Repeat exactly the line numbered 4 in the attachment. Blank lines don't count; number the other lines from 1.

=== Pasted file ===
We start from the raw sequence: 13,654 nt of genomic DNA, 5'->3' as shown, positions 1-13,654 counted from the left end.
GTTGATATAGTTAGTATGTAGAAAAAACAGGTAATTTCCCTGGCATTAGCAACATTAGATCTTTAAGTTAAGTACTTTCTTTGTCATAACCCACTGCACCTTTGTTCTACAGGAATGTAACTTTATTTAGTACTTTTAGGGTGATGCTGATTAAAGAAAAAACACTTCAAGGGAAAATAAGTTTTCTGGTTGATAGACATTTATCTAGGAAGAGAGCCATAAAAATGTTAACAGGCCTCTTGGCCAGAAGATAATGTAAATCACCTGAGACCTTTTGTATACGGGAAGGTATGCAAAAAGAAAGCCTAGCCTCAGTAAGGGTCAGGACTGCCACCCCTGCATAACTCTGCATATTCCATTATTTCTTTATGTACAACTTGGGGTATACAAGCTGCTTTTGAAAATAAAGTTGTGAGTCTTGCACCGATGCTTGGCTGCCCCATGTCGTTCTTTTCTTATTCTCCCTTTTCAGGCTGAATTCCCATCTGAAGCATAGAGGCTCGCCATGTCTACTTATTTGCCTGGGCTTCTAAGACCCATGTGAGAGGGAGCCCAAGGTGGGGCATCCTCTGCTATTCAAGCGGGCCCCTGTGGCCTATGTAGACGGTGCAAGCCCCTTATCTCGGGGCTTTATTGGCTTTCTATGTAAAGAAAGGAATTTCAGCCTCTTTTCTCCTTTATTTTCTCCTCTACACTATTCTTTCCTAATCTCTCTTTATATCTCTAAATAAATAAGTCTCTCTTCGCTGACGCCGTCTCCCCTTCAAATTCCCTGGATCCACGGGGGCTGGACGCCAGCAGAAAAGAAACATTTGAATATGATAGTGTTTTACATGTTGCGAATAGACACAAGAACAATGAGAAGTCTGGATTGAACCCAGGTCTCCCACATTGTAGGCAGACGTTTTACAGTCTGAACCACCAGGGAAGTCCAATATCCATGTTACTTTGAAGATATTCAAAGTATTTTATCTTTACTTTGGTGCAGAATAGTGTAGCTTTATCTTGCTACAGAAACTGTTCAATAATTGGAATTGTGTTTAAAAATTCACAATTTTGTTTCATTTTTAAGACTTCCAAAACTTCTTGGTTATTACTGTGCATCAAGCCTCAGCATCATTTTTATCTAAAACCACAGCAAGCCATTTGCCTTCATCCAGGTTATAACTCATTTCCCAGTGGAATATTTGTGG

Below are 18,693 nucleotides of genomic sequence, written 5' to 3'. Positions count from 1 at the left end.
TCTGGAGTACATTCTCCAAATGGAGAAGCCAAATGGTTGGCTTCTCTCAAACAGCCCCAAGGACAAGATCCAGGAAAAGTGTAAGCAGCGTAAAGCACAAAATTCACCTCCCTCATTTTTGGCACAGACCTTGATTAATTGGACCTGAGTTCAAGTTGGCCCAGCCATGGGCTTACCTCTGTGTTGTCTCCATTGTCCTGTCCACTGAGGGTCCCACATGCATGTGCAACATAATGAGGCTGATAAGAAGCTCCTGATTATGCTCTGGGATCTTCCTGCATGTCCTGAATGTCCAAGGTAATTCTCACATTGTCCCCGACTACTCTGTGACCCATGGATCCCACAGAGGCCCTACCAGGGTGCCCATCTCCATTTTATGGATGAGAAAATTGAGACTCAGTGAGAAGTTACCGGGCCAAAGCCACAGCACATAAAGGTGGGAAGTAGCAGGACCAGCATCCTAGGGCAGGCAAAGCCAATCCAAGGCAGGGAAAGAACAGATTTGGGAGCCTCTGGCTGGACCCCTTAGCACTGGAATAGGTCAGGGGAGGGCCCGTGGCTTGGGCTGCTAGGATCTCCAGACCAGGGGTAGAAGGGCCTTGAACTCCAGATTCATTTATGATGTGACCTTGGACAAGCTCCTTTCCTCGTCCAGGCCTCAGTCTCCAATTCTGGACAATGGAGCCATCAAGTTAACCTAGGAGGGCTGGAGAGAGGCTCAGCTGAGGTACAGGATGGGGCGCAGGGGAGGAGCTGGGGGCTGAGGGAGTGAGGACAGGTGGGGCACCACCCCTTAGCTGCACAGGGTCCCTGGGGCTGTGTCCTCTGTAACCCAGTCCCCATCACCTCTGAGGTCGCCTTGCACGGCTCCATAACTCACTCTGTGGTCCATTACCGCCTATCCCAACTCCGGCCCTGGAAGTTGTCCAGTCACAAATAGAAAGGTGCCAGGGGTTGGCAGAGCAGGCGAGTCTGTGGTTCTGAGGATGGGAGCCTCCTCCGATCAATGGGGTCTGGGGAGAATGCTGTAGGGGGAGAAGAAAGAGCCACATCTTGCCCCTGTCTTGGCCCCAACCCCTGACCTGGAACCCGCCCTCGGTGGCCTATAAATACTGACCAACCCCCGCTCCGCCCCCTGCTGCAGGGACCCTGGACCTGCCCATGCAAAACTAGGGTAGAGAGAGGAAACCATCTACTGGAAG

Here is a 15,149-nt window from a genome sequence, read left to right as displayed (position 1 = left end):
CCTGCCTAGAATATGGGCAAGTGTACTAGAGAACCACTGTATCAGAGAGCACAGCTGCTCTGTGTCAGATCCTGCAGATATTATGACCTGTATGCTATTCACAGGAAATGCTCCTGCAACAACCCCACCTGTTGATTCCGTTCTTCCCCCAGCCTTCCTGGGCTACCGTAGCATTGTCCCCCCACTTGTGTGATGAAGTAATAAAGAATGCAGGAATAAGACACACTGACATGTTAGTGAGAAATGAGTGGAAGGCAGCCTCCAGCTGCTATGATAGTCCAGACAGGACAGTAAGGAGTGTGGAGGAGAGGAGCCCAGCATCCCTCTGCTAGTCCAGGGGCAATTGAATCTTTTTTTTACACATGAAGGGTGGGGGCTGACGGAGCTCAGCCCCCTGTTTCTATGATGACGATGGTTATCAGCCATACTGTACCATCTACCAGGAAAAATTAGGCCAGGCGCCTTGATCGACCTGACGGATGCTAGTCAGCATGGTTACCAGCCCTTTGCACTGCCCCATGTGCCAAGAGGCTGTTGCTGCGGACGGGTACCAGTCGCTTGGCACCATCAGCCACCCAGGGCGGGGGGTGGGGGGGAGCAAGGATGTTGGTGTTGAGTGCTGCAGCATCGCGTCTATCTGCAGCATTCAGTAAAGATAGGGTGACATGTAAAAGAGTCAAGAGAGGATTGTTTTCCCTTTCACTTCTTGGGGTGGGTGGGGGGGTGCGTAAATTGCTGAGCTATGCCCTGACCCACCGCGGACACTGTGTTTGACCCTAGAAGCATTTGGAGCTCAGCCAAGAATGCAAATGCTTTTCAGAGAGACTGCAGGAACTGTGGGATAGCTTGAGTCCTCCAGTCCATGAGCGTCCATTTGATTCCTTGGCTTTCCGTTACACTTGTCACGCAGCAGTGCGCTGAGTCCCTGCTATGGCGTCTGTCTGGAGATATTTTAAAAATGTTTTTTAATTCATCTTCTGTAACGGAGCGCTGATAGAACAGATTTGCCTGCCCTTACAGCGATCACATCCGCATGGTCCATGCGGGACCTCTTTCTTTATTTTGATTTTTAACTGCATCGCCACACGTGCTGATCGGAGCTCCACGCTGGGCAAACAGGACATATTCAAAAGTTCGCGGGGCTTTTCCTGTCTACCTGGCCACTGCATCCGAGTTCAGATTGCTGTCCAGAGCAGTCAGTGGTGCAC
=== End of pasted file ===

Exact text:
TCTGGAGTACATTCTCCAAATGGAGAAGCCAAATGGTTGGCTTCTCTCAAACAGCCCCAAGGACAAGATCCAGGAAAAGTGTAAGCAGCGTAAAGCACAAAATTCACCTCCCTCATTTTTGGCACAGACCTTGATTAATTGGACCTGAGTTCAAGTTGGCCCAGCCATGGGCTTACCTCTGTGTTGTCTCCATTGTCCTGTCCACTGAGGGTCCCACATGCATGTGCAACATAATGAGGCTGATAAGAAGCTCCTGATTATGCTCTGGGATCTTCCTGCATGTCCTGAATGTCCAAGGTAATTCTCACATTGTCCCCGACTACTCTGTGACCCATGGATCCCACAGAGGCCCTACCAGGGTGCCCATCTCCATTTTATGGATGAGAAAATTGAGACTCAGTGAGAAGTTACCGGGCCAAAGCCACAGCACATAAAGGTGGGAAGTAGCAGGACCAGCATCCTAGGGCAGGCAAAGCCAATCCAAGGCAGGGAAAGAACAGATTTGGGAGCCTCTGGCTGGACCCCTTAGCACTGGAATAGGTCAGGGGAGGGCCCGTGGCTTGGGCTGCTAGGATCTCCAGACCAGGGGTAGAAGGGCCTTGAACTCCAGATTCATTTATGATGTGACCTTGGACAAGCTCCTTTCCTCGTCCAGGCCTCAGTCTCCAATTCTGGACAATGGAGCCATCAAGTTAACCTAGGAGGGCTGGAGAGAGGCTCAGCTGAGGTACAGGATGGGGCGCAGGGGAGGAGCTGGGGGCTGAGGGAGTGAGGACAGGTGGGGCACCACCCCTTAGCTGCACAGGGTCCCTGGGGCTGTGTCCTCTGTAACCCAGTCCCCATCACCTCTGAGGTCGCCTTGCACGGCTCCATAACTCACTCTGTGGTCCATTACCGCCTATCCCAACTCCGGCCCTGGAAGTTGTCCAGTCACAAATAGAAAGGTGCCAGGGGTTGGCAGAGCAGGCGAGTCTGTGGTTCTGAGGATGGGAGCCTCCTCCGATCAATGGGGTCTGGGGAGAATGCTGTAGGGGGAGAAGAAAGAGCCACATCTTGCCCCTGTCTTGGCCCCAACCCCTGACCTGGAACCCGCCCTCGGTGGCCTATAAATACTGACCAACCCCCGCTCCGCCCCCTGCTGCAGGGACCCTGGACCTGCCCATGCAAAACTAGGGTAGAGAGAGGAAACCATCTACTGGAAG